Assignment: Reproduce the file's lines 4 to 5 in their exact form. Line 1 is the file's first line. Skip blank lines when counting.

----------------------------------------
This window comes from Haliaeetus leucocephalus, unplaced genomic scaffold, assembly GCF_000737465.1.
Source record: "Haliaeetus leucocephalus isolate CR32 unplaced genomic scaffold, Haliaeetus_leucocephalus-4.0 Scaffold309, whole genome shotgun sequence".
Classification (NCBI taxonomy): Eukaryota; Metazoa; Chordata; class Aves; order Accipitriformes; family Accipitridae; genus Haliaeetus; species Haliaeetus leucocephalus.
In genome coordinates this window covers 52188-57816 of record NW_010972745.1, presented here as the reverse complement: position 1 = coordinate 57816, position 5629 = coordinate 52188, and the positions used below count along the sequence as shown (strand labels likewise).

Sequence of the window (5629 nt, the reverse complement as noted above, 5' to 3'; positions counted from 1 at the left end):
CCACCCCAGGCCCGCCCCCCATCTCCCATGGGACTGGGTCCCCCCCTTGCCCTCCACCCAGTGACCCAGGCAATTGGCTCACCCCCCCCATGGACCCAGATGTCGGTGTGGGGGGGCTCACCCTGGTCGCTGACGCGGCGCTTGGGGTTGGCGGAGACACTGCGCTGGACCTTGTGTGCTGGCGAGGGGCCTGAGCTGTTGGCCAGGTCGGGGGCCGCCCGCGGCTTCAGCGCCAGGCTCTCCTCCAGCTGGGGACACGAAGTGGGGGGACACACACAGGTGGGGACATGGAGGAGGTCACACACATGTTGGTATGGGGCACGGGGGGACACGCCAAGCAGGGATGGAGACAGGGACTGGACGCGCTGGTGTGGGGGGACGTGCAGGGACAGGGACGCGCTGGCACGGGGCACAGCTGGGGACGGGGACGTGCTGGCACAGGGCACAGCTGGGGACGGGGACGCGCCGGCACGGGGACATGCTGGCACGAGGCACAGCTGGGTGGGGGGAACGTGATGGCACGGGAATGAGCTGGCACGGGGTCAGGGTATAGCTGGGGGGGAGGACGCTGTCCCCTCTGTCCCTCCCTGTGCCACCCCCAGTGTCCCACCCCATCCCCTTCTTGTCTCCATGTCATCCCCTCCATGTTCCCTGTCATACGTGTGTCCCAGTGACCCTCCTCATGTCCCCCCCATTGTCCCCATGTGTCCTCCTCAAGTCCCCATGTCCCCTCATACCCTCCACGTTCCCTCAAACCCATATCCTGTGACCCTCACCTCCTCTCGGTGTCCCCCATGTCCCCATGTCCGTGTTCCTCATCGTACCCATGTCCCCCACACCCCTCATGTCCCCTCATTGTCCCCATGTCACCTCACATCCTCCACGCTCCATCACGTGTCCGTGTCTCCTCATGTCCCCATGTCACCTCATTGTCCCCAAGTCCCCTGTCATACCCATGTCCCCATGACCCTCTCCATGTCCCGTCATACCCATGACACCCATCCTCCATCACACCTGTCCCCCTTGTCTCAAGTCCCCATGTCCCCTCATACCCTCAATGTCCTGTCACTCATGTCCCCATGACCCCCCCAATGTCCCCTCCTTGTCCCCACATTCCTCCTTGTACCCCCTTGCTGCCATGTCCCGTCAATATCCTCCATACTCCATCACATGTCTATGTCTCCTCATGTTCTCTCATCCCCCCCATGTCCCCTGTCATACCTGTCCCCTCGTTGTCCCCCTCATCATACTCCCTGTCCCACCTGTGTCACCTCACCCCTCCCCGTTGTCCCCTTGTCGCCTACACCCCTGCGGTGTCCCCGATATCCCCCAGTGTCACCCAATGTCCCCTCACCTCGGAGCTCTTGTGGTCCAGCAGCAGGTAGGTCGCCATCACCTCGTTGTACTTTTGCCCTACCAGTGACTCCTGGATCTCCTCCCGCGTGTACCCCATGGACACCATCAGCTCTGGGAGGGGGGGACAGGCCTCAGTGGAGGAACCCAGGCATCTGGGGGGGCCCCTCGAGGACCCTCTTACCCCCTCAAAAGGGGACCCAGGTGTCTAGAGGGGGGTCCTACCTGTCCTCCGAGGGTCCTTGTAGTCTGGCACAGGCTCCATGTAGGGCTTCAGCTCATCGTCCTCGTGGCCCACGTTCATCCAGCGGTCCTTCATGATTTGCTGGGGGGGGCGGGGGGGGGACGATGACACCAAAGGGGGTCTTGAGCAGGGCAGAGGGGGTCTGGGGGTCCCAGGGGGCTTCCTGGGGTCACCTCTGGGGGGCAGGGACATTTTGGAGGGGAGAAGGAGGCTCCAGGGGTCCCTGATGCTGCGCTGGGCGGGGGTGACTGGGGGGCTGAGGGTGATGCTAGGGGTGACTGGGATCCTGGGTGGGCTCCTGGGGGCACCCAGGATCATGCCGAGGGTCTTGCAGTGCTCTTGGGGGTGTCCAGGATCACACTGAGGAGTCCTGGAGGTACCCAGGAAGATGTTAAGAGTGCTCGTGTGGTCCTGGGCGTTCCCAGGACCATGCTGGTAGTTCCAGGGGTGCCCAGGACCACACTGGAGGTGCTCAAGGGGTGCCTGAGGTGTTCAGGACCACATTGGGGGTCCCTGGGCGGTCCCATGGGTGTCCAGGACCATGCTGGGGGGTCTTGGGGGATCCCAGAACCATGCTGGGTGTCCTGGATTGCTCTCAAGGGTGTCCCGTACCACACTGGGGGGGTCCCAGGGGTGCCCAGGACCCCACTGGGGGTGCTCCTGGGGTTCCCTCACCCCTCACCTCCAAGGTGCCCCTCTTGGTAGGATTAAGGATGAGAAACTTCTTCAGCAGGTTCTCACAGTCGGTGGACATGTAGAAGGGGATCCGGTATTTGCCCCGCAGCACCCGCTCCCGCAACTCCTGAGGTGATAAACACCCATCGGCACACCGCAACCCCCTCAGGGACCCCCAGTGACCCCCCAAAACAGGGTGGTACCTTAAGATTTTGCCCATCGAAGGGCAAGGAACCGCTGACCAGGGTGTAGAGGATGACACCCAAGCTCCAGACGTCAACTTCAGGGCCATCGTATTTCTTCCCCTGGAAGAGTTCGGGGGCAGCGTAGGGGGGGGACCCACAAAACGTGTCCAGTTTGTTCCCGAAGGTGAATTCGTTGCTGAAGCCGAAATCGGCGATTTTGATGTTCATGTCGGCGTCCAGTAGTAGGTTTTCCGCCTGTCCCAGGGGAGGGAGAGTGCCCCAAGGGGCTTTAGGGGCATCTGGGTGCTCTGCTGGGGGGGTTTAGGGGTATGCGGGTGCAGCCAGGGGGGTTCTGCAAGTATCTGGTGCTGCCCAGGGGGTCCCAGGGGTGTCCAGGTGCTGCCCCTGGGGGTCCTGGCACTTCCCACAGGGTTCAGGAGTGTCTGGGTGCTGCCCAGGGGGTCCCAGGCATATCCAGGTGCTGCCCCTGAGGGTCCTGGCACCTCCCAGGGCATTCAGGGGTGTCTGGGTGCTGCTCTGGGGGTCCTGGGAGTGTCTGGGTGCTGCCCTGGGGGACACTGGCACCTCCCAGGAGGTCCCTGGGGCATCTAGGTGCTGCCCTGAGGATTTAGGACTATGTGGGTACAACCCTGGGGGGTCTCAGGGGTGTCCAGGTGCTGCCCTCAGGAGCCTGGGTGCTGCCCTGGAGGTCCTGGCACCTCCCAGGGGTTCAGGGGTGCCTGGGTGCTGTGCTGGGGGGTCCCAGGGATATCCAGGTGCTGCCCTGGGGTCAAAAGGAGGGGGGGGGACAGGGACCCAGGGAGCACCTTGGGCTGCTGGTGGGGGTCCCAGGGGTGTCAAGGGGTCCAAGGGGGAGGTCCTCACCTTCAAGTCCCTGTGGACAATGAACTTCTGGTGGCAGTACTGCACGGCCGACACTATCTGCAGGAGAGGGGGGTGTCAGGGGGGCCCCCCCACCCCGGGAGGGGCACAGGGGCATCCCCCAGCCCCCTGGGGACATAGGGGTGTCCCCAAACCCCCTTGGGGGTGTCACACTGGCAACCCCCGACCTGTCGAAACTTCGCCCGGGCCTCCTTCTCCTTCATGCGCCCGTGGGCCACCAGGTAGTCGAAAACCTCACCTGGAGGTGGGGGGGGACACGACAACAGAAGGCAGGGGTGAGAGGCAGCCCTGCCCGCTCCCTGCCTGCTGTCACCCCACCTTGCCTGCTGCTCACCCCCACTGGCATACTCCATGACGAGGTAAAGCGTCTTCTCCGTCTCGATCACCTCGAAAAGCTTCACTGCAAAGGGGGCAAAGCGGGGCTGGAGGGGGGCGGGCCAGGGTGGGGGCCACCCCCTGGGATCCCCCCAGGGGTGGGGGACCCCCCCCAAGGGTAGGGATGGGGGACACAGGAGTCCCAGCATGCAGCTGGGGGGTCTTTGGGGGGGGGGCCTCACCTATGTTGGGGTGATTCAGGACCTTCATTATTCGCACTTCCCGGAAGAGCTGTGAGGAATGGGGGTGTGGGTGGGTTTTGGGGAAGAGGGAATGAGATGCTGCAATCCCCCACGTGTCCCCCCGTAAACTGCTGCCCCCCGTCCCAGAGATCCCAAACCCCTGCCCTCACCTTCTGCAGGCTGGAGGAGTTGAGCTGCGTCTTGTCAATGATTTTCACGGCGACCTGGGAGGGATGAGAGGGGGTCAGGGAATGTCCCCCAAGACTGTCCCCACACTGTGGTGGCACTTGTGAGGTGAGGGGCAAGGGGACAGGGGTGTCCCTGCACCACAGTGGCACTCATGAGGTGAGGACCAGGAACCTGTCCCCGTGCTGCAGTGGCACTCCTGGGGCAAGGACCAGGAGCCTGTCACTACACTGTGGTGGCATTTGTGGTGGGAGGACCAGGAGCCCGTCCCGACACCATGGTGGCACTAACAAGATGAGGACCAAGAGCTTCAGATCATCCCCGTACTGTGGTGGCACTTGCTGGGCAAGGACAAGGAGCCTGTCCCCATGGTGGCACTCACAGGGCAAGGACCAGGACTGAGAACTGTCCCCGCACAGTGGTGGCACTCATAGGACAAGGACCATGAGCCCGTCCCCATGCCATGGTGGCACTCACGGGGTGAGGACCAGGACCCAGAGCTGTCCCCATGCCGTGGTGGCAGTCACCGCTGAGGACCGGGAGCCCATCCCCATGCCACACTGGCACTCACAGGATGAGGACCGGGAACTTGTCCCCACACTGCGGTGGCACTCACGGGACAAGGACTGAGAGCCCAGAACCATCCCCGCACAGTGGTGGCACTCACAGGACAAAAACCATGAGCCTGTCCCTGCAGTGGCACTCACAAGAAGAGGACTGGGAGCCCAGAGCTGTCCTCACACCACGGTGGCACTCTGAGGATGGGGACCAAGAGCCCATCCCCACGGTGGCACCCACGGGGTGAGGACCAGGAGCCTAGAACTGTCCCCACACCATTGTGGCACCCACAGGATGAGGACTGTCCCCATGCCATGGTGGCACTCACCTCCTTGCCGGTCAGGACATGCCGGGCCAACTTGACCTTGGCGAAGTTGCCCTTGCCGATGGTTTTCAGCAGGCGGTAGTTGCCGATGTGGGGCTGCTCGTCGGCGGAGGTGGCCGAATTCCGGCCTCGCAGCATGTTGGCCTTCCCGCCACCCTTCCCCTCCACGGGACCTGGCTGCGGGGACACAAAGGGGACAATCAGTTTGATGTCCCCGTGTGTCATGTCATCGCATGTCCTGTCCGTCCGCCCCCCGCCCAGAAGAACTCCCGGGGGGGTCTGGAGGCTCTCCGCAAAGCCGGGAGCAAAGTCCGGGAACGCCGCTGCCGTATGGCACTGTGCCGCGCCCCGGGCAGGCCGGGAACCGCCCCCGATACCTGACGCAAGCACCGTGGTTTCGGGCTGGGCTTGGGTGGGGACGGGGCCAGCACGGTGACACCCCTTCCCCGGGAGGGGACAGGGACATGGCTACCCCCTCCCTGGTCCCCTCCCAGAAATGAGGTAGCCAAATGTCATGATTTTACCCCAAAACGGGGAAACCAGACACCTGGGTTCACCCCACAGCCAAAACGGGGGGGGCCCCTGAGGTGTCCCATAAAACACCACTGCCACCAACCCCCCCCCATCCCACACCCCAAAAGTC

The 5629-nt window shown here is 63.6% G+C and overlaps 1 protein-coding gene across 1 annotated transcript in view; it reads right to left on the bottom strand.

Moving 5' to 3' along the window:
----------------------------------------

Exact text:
In genome coordinates this window covers 52188-57816 of record NW_010972745.1, presented here as the reverse complement: position 1 = coordinate 57816, position 5629 = coordinate 52188, and the positions used below count along the sequence as shown (strand labels likewise).

Sequence of the window (5629 nt, the reverse complement as noted above, 5' to 3'; positions counted from 1 at the left end):